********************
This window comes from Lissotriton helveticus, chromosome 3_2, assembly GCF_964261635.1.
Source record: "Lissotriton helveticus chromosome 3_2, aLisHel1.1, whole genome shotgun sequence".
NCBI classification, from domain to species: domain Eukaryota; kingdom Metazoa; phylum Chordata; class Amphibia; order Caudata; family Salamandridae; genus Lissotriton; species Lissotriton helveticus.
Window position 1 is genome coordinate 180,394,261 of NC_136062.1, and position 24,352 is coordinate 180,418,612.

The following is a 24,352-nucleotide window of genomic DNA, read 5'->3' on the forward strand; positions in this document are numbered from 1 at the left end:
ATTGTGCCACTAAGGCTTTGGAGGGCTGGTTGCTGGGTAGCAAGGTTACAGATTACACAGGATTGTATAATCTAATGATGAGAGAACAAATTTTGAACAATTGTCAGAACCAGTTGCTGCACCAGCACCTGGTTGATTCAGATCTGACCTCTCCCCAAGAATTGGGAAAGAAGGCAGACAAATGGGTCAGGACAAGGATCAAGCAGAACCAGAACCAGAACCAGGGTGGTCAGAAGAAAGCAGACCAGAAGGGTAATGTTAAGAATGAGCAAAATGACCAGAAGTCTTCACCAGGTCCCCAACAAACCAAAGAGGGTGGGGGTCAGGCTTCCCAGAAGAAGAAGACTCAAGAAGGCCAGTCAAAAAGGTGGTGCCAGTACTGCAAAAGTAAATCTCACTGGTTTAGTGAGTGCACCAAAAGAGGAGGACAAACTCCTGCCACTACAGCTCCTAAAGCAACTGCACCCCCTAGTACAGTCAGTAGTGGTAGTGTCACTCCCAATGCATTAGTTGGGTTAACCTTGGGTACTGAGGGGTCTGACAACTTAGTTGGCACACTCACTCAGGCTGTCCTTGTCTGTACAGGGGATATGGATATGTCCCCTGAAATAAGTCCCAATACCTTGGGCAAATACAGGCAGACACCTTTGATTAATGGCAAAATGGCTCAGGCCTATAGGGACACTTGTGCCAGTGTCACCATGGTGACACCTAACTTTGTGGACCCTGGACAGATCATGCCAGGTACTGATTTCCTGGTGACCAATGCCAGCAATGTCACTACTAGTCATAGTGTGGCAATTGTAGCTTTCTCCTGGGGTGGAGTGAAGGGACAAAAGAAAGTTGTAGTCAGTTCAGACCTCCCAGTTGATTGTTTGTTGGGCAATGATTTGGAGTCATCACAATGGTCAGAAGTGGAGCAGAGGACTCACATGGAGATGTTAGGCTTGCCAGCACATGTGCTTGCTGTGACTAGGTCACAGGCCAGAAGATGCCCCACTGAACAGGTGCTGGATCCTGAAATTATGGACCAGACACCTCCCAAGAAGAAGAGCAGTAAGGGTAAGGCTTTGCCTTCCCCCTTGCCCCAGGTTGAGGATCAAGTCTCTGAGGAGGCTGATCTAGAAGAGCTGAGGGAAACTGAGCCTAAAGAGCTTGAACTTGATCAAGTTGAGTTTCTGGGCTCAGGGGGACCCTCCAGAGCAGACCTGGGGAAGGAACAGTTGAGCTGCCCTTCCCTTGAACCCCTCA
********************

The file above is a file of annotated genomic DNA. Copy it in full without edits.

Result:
This window comes from Lissotriton helveticus, chromosome 3_2, assembly GCF_964261635.1.
Source record: "Lissotriton helveticus chromosome 3_2, aLisHel1.1, whole genome shotgun sequence".
NCBI classification, from domain to species: domain Eukaryota; kingdom Metazoa; phylum Chordata; class Amphibia; order Caudata; family Salamandridae; genus Lissotriton; species Lissotriton helveticus.
Window position 1 is genome coordinate 180,394,261 of NC_136062.1, and position 24,352 is coordinate 180,418,612.

The following is a 24,352-nucleotide window of genomic DNA, read 5'->3' on the forward strand; positions in this document are numbered from 1 at the left end:
ATTGTGCCACTAAGGCTTTGGAGGGCTGGTTGCTGGGTAGCAAGGTTACAGATTACACAGGATTGTATAATCTAATGATGAGAGAACAAATTTTGAACAATTGTCAGAACCAGTTGCTGCACCAGCACCTGGTTGATTCAGATCTGACCTCTCCCCAAGAATTGGGAAAGAAGGCAGACAAATGGGTCAGGACAAGGATCAAGCAGAACCAGAACCAGAACCAGGGTGGTCAGAAGAAAGCAGACCAGAAGGGTAATGTTAAGAATGAGCAAAATGACCAGAAGTCTTCACCAGGTCCCCAACAAACCAAAGAGGGTGGGGGTCAGGCTTCCCAGAAGAAGAAGACTCAAGAAGGCCAGTCAAAAAGGTGGTGCCAGTACTGCAAAAGTAAATCTCACTGGTTTAGTGAGTGCACCAAAAGAGGAGGACAAACTCCTGCCACTACAGCTCCTAAAGCAACTGCACCCCCTAGTACAGTCAGTAGTGGTAGTGTCACTCCCAATGCATTAGTTGGGTTAACCTTGGGTACTGAGGGGTCTGACAACTTAGTTGGCACACTCACTCAGGCTGTCCTTGTCTGTACAGGGGATATGGATATGTCCCCTGAAATAAGTCCCAATACCTTGGGCAAATACAGGCAGACACCTTTGATTAATGGCAAAATGGCTCAGGCCTATAGGGACACTTGTGCCAGTGTCACCATGGTGACACCTAACTTTGTGGACCCTGGACAGATCATGCCAGGTACTGATTTCCTGGTGACCAATGCCAGCAATGTCACTACTAGTCATAGTGTGGCAATTGTAGCTTTCTCCTGGGGTGGAGTGAAGGGACAAAAGAAAGTTGTAGTCAGTTCAGACCTCCCAGTTGATTGTTTGTTGGGCAATGATTTGGAGTCATCACAATGGTCAGAAGTGGAGCAGAGGACTCACATGGAGATGTTAGGCTTGCCAGCACATGTGCTTGCTGTGACTAGGTCACAGGCCAGAAGATGCCCCACTGAACAGGTGCTGGATCCTGAAATTATGGACCAGACACCTCCCAAGAAGAAGAGCAGTAAGGGTAAGGCTTTGCCTTCCCCCTTGCCCCAGGTTGAGGATCAAGTCTCTGAGGAGGCTGATCTAGAAGAGCTGAGGGAAACTGAGCCTAAAGAGCTTGAACTTGATCAAGTTGAGTTTCTGGGCTCAGGGGGACCCTCCAGAGCAGACCTGGGGAAGGAACAGTTGAGCTGCCCTTCCCTTGAACCCCTCA